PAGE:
Bari Weiss Resigns From ‘The New York Times,’ Accuses Paper Of Being Twitter’s Spineless Mouthpiece


Forty days after New York Times opinions editor James Bennet saw his four years at the publication go up in smoke over the now infamous Send In The Troops piece written by Republican senator Tom Cotton, opinions columnist Bari Weiss has announced she’s jumping ship before suffering the same fate.

Weiss, a self-described “left-leaning centrist,” joined the Times in 2016 to add more dimension after the paper’s humbling failure to anticipate the outcome of the last election. You may also remember Weiss from calling Tulsi Gabbard an “Asaad Toady” on Joe Rogan’s podcast and then not being able to define what a toady is. I still don’t know.

Regardless, whatever goodwill the 36-year-old accumulated with her colleagues over those four years vanished in the time it took her resignation letter to hit their inboxes.

In the 1,500-word goodbye, Weiss railed against the publication’s preference of digital consensus over truth, or the pursuit of it.

But the lessons that ought to have followed the election—lessons about the importance of understanding other Americans, the necessity of resisting tribalism, and the centrality of the free exchange of ideas to a democratic society—have not been learned. Instead, a new consensus has emerged in the press, but perhaps especially at this paper: that truth isn’t a process of collective discovery, but an orthodoxy already known to an enlightened few whose job is to inform everyone else.

Twitter is not on the masthead of The New York Times. But Twitter has become its ultimate editor.

…Stories are chosen and told in a way to satisfy the narrowest of audiences, rather than to allow a curious public to read about the world and then draw their own conclusions. I was always taught that journalists were charged with writing the first rough draft of history. Now, history itself is one more ephemeral thing molded to fit the needs of a predetermined narrative.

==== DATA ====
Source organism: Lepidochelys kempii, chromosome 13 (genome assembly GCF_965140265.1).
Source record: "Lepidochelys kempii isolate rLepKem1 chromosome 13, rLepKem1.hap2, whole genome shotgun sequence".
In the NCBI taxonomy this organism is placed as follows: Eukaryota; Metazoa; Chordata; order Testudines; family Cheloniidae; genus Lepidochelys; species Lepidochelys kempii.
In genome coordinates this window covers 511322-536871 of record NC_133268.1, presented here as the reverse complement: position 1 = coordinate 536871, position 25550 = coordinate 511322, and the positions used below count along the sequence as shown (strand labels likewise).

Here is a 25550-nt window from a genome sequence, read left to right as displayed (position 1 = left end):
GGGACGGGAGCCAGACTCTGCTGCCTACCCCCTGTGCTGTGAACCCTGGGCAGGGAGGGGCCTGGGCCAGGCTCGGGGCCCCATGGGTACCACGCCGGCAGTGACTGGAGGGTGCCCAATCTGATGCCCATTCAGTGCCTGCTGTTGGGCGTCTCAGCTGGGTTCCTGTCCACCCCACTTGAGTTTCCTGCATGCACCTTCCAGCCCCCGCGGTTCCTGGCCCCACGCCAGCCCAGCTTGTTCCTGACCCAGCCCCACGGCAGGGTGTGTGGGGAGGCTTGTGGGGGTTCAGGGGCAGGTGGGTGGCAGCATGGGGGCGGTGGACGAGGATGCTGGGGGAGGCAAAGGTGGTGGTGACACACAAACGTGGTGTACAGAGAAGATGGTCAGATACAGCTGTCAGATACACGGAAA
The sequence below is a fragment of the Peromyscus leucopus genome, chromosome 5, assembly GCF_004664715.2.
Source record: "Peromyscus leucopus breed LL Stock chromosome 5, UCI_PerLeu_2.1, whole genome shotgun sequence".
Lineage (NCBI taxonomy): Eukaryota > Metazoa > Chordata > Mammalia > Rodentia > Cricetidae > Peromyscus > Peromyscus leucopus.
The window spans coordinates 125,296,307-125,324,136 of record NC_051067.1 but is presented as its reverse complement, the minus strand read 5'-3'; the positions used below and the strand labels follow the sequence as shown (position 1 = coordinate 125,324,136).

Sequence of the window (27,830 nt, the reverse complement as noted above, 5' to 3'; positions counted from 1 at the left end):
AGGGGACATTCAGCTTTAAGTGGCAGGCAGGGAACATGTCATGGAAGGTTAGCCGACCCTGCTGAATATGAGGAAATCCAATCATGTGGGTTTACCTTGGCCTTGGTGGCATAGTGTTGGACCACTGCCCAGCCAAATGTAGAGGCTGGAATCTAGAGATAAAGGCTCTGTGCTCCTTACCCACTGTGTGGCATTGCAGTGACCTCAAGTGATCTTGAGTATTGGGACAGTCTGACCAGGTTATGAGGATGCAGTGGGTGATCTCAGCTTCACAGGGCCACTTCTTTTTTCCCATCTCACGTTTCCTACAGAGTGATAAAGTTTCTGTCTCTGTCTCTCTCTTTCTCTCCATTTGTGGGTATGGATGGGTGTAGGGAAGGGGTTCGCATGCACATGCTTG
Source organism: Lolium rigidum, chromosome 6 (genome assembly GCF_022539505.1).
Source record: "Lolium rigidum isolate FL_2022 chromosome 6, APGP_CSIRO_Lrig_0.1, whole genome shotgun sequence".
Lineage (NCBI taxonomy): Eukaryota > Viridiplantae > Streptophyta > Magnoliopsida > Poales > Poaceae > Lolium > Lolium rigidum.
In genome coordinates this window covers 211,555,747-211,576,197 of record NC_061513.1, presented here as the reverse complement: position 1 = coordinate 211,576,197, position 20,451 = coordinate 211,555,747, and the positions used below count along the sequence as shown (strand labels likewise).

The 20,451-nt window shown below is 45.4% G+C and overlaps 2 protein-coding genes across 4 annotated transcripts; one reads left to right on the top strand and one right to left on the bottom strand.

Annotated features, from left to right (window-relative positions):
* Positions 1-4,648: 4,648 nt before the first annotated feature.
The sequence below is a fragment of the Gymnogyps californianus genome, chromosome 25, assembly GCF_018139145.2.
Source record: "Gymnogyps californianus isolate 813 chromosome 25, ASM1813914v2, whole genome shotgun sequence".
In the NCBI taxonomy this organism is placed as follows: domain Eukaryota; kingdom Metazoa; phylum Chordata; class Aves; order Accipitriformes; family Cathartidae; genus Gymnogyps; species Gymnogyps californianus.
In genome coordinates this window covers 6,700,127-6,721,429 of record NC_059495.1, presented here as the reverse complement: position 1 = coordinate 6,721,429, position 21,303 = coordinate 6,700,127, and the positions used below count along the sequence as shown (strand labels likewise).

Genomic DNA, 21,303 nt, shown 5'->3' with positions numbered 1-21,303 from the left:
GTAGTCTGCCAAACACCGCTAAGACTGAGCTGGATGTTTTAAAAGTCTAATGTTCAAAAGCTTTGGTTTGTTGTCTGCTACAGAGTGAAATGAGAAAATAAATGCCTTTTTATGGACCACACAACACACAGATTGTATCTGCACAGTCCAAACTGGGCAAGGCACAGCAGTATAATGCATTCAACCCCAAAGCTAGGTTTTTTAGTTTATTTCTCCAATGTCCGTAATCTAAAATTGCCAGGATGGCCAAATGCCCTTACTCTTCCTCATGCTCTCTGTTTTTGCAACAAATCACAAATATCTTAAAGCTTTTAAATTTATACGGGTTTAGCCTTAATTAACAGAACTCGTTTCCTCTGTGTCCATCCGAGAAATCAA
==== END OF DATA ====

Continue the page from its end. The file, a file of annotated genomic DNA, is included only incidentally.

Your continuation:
Weiss has received backlash in the past for her skepticism of the #MeToo movement, the Women’s March, and campus activism, claiming the over-exuberance of the far left can backfire.

The resignation letter also took aim at New York Times staffers, who allegedly bullied her for her dissident views in between penning the publications “4000th op-ed arguing that Donald Trump is a unique danger to the country and the world.”

My own forays into Wrongthink have made me the subject of constant bullying by colleagues who disagree with my views. They have called me a Nazi and a racist; I have learned to brush off comments about how I’m “writing about the Jews again.” Several colleagues perceived to be friendly with me were badgered by coworkers. My work and my character are openly demeaned on company-wide Slack channels where masthead editors regularly weigh in. There, some coworkers insist I need to be rooted out if this company is to be a truly “inclusive” one, while others post ax emojis next to my name. Still other New York Times employees publicly smear me as a liar and a bigot on Twitter with no fear that harassing me will be met with appropriate action. They never are.

There are terms for all of this: unlawful discrimination, hostile work environment, and constructive discharge. I’m no legal expert. But I know that this is wrong.

While it’s unclear what’s next for the 36-year-old, New York Magazine contributor Yashar Ali tweeted, “Over the past few weeks I’ve repeatedly heard rumors from sources that Bari Weiss and Andrew Sullivan were going to work on a project together.”

At the time of this writing, Sullivan, columnist and blogger, just resigned from New York Magazine one hour ago.

Matt Keohan Avatar
Matt’s love of writing was born during a sixth grade assembly when it was announced that his essay titled “Why Drugs Are Bad” had taken first prize in D.A.R.E.’s grade-wide contest. The anti-drug people gave him a $50 savings bond for his brave contribution to crime-fighting, and upon the bond’s maturity 10 years later, he used it to buy his very first bag of marijuana.